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Independent Women's Forum

Who Knows Father Best?

Independent Women's Forum, by Rieva Holycross, July 15, 2004

IWF believes that women must accept responsibility for their own actions and that includes getting pregnant and knowing who the father is (pretty onerous responsibility, don' t you think?). California and plenty of other states allow a woman to pretty much name whomever she pleases as the father of her child and sic the state on said dad to collect child support.

Feminist organizations including the National Organization of Women (NOW) has objected to legislation that requires the courts to vacate paternity judgments against men who aren' t, in fact, the father. Think about that. NOW wants some man, any man, to make child support payments. The woman who doesn' t even know who the father is, should not be held responsible for her actions, is a sweet, loving, blameless mother who seeks only to care for her child and if naming some schmuck as father who never saw her before in his life helps her provide for the innocent babe, well then, that' s fine. Innocence is no excuse. Pay up.

In arguing against California' s Paternity Justice Act, NOW claims that its passage would harm children. Harm children? This from the every-baby-deserves-federal-day-care, there' s-no-school-too-bad-for-our-kids crowd?

This is one Read More ..em in NOW' s misguided and misbegotten agenda that seeks to exempt women from taking responsibility for their actions and their lives. Their mantra that it' s not your fault; find somebody to blame; find somebody to pay is a horrible model for today' s woman. And, further, in the case of nailing innocent men for child support, it is legalized theft, pure, unalloyed misandry. No wonder the NOW gals liked it so much.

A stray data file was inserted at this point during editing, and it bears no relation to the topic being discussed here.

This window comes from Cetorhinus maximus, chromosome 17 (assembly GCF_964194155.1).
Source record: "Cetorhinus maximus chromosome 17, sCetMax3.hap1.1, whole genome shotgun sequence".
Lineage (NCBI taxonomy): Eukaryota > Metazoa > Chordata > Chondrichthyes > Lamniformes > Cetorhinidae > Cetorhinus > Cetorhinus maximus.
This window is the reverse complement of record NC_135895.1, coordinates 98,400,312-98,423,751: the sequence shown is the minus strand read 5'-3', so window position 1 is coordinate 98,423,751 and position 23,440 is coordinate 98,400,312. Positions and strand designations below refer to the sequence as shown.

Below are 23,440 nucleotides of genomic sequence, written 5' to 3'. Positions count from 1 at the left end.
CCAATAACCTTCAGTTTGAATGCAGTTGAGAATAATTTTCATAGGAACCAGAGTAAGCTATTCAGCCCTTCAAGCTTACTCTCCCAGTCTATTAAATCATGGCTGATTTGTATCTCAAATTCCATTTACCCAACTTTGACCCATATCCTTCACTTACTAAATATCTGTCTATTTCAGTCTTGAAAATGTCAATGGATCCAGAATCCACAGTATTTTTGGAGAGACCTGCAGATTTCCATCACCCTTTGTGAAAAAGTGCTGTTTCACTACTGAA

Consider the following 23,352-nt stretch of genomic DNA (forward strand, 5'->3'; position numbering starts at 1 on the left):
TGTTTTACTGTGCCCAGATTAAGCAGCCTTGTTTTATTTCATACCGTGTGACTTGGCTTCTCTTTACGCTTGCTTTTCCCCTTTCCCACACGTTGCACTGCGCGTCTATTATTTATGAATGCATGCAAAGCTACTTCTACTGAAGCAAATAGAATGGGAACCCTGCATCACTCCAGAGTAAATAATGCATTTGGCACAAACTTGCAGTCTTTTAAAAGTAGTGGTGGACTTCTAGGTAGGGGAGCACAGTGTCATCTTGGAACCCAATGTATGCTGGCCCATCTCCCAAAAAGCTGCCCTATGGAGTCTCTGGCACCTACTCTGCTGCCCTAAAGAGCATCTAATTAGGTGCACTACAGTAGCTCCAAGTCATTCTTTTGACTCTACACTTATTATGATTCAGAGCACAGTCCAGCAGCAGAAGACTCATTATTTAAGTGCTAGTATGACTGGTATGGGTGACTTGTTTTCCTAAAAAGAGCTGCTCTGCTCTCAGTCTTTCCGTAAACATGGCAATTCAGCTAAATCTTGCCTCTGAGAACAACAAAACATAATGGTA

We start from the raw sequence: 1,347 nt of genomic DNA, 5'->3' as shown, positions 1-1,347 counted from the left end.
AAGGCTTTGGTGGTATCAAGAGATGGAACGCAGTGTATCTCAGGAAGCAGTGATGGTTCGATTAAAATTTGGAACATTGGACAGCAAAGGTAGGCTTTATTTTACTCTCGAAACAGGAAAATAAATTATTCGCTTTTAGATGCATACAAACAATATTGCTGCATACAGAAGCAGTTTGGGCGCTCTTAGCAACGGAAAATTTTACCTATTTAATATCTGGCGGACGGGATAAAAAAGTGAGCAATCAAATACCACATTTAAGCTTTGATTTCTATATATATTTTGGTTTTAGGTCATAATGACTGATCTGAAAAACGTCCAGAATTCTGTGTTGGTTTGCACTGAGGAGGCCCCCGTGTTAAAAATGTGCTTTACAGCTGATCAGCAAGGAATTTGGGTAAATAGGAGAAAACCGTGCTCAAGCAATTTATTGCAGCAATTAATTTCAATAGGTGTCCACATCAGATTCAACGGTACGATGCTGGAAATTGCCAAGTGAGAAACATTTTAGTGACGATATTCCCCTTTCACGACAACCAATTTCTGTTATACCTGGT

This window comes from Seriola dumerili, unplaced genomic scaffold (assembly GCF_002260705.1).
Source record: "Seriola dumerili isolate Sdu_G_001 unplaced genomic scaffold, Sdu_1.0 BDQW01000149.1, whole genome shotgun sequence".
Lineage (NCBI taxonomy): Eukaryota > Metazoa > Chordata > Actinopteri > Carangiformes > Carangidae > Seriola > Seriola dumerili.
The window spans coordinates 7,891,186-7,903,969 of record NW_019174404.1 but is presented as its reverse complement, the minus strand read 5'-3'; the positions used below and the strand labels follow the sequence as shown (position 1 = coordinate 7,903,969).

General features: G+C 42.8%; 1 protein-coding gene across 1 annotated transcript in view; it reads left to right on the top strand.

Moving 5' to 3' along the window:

Copyright 2004 - Independent Women's Forum

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The Invisible Boy: Revisioning the Victimization of Male Children and Teens

"... the existence of a double standard in the care and treatment of male victims, and the invisibility and normalization of violence and abuse toward boys and young men in our society.

Despite the fact that over 300 books and articles on male victims have been published in the last 25 to 30 years, boys and teen males remain on the periphery of the discourse on child abuse.

Few workshops about males can be found at most child abuse conferences and there are no specialized training programs for clinicians. Male-centred assessment is all but non-existent and treatment programs are rare. If we are talking about adult males, the problem is even greater. A sad example of this was witnessed recently in Toronto. After a broadcast of The Boys of St. Vincent, a film about the abuse of boys in a church-run orphanage, the Kids' Help Phone received over 1,000 calls from distraught adult male survivors of childhood sexual abuse. It is tragic in a way no words can capture that these men had no place to turn to other than a children's crisis line." Read More ..